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ABR author gives expressive reading of work from memory (w/video)

By Carolina Astrain
Jan. 30, 2014 at 8:03 p.m.
Updated Jan. 30, 2014 at 7:31 p.m.

Chinese-American author Marilyn Chin gives an expressive reading of her poem, "How I Got That Name," at the University of Houston-Victoria's American Book Review Reading Series on Thursday.

A jade bracelet dangled from Marilyn Chin's wrist as she raised her arms while reciting an essay from memory.

"And there I was, a wayward pink baby," said the Chinese-American author in an expressive tone. "Named after some tragic white woman swollen with gin and Nembutal."

Chin read from her collection of poetry and fiction Thursday afternoon as part of the University of Houston-Victoria and American Book Review Reading Series.

The author, a recently retired professor from the University of San Diego, recited two pieces from memory and kept her audience captive with her stories tinged with themes of assimilation, romance and the cycle of life.

As Chin flapped her arms in the air and raised her voice with each inflection, the tassels on her red boots moved to her rhythm.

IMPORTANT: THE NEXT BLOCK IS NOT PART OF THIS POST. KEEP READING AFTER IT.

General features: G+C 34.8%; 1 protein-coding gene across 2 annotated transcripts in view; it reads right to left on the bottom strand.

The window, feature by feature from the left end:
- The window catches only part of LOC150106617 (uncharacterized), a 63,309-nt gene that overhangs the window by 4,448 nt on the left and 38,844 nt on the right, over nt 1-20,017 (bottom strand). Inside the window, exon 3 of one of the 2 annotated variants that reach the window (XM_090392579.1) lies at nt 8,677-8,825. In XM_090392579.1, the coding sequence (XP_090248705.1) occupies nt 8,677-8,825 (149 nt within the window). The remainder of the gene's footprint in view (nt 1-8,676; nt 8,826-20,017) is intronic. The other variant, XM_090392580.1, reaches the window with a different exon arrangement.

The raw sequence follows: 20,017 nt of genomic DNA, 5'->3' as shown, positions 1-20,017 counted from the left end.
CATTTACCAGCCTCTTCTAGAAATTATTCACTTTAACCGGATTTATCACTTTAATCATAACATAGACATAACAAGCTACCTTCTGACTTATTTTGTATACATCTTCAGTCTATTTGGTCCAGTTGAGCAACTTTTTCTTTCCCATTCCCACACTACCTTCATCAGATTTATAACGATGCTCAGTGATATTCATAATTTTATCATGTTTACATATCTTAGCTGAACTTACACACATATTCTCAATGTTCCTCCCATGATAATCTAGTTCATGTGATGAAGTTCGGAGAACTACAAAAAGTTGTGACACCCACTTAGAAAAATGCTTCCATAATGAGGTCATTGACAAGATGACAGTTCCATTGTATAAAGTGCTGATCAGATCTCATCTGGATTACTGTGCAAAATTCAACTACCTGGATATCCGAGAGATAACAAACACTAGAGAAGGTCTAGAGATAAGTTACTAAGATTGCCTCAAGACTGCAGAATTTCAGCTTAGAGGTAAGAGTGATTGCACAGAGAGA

"I try to tell my students that much of poetry is an aural tradition," Chin said. "It's important to hear it as well as see it on the page."

The author also read from her new collection of poems coming out this summer, "Hard Love Providence."

The author said she likes to keep poetry from the Tang Dynasty on her shelf to remind herself of her Chinese roots.

Diana Lopez, UHV assistant professor of creative writing, asked Chin how she chooses her genres.

"What informs your choice?" Lopez asked.

"I like using ancient text and using them to say something new in a modern context," Chin said. "I love cross-dressing into different genres."

Peggy Titt, a frequent audience member at the reading series, thanked the author for her reading at the close of the presentation.

Titt made reference to Chin's poem, "Blues on Yellow," written in the style of the African-American aural tradition.

"The yellow in your skin is the sun shining down on you," Titt said. "Thank you for your poetry."



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